Nanny would have liked that.

Saturday, June 4, 2011

She Speaks!

I didn't say much in my last Ada post about the words that she is saying these days.

Ada's favorite word is OUT!  She must say it hundreds if not thousands of times each day, starting first thing in the morning when she wants to get OUT! of her crib until last thing at night when she is cranky from being tired and just wants OUT! of everything!

Ada has finally started calling me something consistently: MAMA.  She will look in my direction when someone says MAMA and will copy when someone refers to me that way.  She has been calling E Ben DAT! for a while now.

Ada has just recently started pointing at things and saying AT!  I think this means "what's that?".  She seems happy when I label things for her and sometimes tries to copy what I say.

Another common word is UNTZ (I wants it!).  Ada knows what she wants, and it is usually something that one of us is eating or holding.  She has also started selecting a book, carrying it over to someone, and asking for a story using this word.  It's a pretty big change, because for the longest time she was fairly uninterested in books.  She'd lose interest before most books were finished.  Just recently, she has grown much more interested and will happily flip through favorites like "Moo, Ba, La, La, La", "Baby Says Peekaboo", and "Where's Spot?".

And, of course, she loves to say BYE BYE accompanied by a cute wave.  BYE BYE!

Friday, June 3, 2011

May Books

Seven books in May.  This is starting to seem like a habit.  I devoured the rest of the Samaria series this month, plus picked up a few other quick reads.

  1. (5/8) Jovah's Angel (Sharon Shinn) - This is the second book in the Samaria series.  I was a bit surprised to start this book and find that it picks up 150 years after the previous book ends.  Though there are references to the characters in the first book, I wished that I could have gotten to know them better.  This book was different, and interesting.  Although I guessed the ending to this one in advance, the story was a bit more unusual and unpredictable.  The main character was more approachable, and it was easier to be in her head than in the previous book.  Looking forward to the rest of the series!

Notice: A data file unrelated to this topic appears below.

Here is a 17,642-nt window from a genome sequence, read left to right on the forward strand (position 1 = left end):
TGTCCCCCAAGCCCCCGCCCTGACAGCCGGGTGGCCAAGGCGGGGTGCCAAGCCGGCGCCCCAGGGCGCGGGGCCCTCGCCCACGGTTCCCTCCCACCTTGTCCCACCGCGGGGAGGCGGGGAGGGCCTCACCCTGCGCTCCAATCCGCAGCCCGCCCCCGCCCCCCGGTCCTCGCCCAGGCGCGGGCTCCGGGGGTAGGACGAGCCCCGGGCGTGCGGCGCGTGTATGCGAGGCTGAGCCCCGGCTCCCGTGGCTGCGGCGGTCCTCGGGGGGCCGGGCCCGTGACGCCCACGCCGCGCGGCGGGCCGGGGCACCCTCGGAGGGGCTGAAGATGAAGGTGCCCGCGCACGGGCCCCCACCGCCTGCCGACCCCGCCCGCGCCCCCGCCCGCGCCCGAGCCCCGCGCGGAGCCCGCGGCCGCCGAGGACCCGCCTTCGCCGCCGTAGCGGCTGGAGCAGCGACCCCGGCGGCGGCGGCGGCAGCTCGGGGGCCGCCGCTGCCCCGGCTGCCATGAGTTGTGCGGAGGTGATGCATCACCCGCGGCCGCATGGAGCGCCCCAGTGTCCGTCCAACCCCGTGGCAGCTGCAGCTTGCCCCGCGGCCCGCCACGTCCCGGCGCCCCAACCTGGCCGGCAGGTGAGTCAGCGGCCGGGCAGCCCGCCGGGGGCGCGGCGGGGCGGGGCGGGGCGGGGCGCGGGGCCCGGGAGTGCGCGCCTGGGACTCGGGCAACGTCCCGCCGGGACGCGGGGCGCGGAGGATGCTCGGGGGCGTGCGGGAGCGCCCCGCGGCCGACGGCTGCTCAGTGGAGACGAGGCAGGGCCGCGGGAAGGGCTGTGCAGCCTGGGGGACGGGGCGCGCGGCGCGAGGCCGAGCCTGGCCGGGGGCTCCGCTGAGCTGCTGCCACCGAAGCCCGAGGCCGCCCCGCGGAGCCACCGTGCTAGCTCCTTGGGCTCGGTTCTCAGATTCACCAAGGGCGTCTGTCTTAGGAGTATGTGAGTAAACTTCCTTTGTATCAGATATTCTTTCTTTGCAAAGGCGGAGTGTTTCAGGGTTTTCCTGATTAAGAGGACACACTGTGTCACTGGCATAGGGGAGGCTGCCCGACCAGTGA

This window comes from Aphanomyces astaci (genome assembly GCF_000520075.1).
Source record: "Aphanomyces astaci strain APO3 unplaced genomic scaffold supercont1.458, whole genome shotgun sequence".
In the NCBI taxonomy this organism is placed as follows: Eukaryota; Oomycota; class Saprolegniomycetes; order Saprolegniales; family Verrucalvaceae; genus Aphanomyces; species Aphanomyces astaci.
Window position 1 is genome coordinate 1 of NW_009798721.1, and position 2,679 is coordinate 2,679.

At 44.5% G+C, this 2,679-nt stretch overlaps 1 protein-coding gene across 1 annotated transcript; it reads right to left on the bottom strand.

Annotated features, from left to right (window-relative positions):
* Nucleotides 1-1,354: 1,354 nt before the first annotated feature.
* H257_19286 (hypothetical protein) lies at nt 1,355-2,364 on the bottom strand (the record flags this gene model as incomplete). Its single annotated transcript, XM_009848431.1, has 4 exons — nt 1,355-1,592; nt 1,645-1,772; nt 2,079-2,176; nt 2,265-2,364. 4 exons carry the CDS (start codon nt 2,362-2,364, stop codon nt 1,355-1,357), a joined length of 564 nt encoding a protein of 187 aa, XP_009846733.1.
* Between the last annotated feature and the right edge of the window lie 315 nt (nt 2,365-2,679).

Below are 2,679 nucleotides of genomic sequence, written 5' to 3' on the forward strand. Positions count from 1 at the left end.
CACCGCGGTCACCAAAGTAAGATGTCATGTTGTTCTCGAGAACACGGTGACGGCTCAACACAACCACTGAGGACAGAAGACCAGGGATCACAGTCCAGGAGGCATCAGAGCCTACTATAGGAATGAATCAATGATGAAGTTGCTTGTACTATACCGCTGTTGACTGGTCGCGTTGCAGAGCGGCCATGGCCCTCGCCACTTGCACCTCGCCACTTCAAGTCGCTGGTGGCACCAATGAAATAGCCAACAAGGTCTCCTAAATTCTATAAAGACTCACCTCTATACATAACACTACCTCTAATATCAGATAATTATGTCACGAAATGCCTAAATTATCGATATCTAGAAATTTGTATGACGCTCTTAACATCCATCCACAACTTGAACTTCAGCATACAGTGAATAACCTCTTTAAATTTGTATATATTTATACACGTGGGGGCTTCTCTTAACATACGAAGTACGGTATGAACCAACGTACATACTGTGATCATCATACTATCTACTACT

2. (5/15) Battle Hymn of the Tiger Mother (Amy Chua) - After reading the mostly outraged reaction to this book on the blogosphere, I didn’t expect to find much worthwhile parenting advice here.  But I think that Chua has some good points to make about expectation and achievement.  She is obviously much more extreme than I would ever be, but I agree that success creates a “virtuous cycle” (as she calls it) which improves self-esteem and engenders future success.  I think it’s important for kids to work hard to master something, whether it’s an instrument, athletics, or something else that may not be “fun” until the child gains some competence at the activity.  This book spawned a lively debate in our house.  I wouldn’t say that I really loved/enjoyed the book, but I am happy that I read it.
  3. (5/17) This Is Where I Leave You (Jonathan Tropper) - Very funny story about relationships among siblings and partners.  I found myself somewhat unconvinced about the realism of some of the main character’s antics, but it is comedy after all.
  4. (5/20) The Alleluia Files (Sharon Shinn) - The next installment of the Samaria series.  Now that I know these books are only loosely linked (and only in terms of setting, not characters), I’m finding that I enjoy them more.  I also find that as these books veer more into science fiction rather than fantasy, they become more interesting to me.  Only two more to go!
  5. (5/22) Angelica (Sharon Shinn) - This one takes place in “ancient history” on Samaria compared with the other three, which each jumped forwards several generations.  I like how we can see the evolution of knowledge of the oracles over time and we also learn more about the Edori and the history of the planet.  
  6. (5/25) Something Blue (Emily Giffin) - This is a sequel to a book I read a few months ago.  It is interesting that it is told from the perspective of an entirely different character - one who is not at all sympathetic in the first book.  I actually liked this book more than the first one, maybe because it was fascinating to get a glimpse into the head of someone who is portrayed so negatively the first time around.  I didn’t entirely buy Darcy’s transformation, but it made for a good story!
  7. (5/29) Angel-Seeker (Sharon Shinn) - I liked this book the best of the series so far.  We get to revisit some of the characters we met in an earlier story.  This is the first of the Samaria books that is not focused on archangels and their lovers.  We still spend time with the angels, but there is more focus on the lives of ordinary people, the different cultures living on Samaria, and how individuals can instigate change in society.